Monasticism was by definition inward-looking, but by the 12th century the growth of towns and of a more complex commercialised society was creating a need for a more outward-looking form of communal life. Houses of Augustinian canons fulfilled such a role, combining communal organisation and contemplation with work among the laity in parish churches, in hospitals (such as St Bartholomew’s in London), and as teachers. The Rule adopted was that drawn up centuries earlier by the north African St Augustine of Hippo (354-430). The first truly Augustinian priory in England was founded at Colchester c.1100, followed by many more over the next 50--60 years, as the new order (like the Cluniacs and Cistercians) caught the laity’s imagination and became fashionable to support. Similar in scope were the Premonstratensians, established at Prémontré in northern France in 1120, and in England at Newhouse in 1143. By the Dissolution the order had 35 communities in England.
The move towards more active engagement with the laity reached its logical conclusion in the 13th century with the orders of friars, in particular the Dominicans and Franciscans. The Dominicans were a preaching order set up specifically to combat heresy, and settled in Oxford and London in 1221. By the Dissolution they had over 50 English friaries. The Franciscans, established in Italy by St Francis of Assisi (d. 1226), were also itinerant preachers, who established communities in Canterbury, London and Oxford in 1224, and had around 60 English houses by 1300. In a reaction against the wealth of many earlier foundations the friars were allowed no property, and were expected to beg for a living (hence their occasional description as mendicants). In reality they acquired communal houses mostly in towns, although the orders never accumulated property or wealth comparable with that of the monastic orders. Franciscans such as Roger Bacon remained closely associated with the universities, playing an important role in the intellectual and scientific life of the 13th century.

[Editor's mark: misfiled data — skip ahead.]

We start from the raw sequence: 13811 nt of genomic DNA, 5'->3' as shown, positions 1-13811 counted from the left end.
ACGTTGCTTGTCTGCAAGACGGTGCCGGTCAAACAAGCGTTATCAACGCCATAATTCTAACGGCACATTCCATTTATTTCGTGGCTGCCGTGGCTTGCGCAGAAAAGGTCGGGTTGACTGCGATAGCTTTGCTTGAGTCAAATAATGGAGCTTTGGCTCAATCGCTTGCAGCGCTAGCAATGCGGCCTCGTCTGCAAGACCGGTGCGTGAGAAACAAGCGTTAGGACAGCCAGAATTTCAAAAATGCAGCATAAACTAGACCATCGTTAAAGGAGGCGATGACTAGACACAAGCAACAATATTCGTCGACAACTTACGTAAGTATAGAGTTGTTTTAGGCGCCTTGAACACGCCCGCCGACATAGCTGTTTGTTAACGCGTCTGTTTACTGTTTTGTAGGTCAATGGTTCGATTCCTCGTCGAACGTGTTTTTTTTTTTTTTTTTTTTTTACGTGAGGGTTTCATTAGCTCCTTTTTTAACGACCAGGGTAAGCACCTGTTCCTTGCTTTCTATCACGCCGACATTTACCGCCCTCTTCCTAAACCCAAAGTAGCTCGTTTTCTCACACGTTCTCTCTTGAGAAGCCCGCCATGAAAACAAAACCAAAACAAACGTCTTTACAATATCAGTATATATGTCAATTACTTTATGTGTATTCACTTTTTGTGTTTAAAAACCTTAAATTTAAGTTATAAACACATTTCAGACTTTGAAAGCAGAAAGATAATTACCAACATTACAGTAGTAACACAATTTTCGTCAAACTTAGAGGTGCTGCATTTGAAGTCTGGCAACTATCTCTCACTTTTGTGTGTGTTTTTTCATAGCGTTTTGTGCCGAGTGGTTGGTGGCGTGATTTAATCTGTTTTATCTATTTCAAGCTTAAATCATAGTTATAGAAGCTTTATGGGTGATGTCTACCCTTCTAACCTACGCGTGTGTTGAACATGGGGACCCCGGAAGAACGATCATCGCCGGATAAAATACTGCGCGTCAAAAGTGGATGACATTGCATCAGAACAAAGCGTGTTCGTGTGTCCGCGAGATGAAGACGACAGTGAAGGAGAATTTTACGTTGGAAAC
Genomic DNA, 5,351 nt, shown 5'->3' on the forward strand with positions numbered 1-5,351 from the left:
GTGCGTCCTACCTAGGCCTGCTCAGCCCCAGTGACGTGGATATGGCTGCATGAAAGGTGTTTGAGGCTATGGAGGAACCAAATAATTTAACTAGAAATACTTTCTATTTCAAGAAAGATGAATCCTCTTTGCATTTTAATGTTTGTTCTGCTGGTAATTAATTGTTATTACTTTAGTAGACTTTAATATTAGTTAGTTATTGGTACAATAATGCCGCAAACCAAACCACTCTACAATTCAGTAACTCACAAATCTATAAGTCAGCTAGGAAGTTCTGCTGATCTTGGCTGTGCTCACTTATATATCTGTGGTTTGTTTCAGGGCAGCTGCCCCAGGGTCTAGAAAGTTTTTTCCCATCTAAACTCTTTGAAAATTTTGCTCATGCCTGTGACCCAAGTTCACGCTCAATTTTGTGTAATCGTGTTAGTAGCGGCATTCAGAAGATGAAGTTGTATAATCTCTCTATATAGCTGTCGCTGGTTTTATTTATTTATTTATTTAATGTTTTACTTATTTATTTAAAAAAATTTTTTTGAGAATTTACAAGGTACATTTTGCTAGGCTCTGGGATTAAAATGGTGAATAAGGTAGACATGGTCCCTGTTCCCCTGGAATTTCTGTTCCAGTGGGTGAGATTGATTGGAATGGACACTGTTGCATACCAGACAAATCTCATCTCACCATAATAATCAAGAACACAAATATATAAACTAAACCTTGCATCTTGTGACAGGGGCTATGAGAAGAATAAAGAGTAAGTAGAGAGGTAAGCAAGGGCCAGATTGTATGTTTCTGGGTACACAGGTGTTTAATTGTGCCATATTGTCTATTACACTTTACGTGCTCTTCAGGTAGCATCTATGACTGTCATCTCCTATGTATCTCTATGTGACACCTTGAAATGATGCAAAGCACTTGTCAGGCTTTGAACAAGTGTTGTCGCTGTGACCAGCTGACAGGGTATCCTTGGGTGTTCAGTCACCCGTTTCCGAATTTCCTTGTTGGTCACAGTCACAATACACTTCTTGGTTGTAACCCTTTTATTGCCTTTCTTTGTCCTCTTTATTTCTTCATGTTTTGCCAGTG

Other forms of collegiate churches existed before the Norman Conquest, among them the Anglo-Saxon minsters served by groups of secular priests. Non-monastic cathedral chapters were similarly made up of groups of secular priests or canons, supported from individual endowments or prebends. The arrangement continued throughout the Middle Ages and into modern times.
Despite their wealth and worldliness the monasteries’ contribution to medieval life was enormous. To contemporaries they were power-houses of prayer, ensuring salvation not only for their inmates but for the whole of society. As consumers, builders, landowners, speculators and employers their economic impact was considerable, and their contribution to intellectual and cultural life immeasurable. The swiftness and completeness of their demise had an equally profound impact, initiating the single greatest transfer of property since the Norman Conquest, and arguably necessitating the creation of the Elizabethan poor law.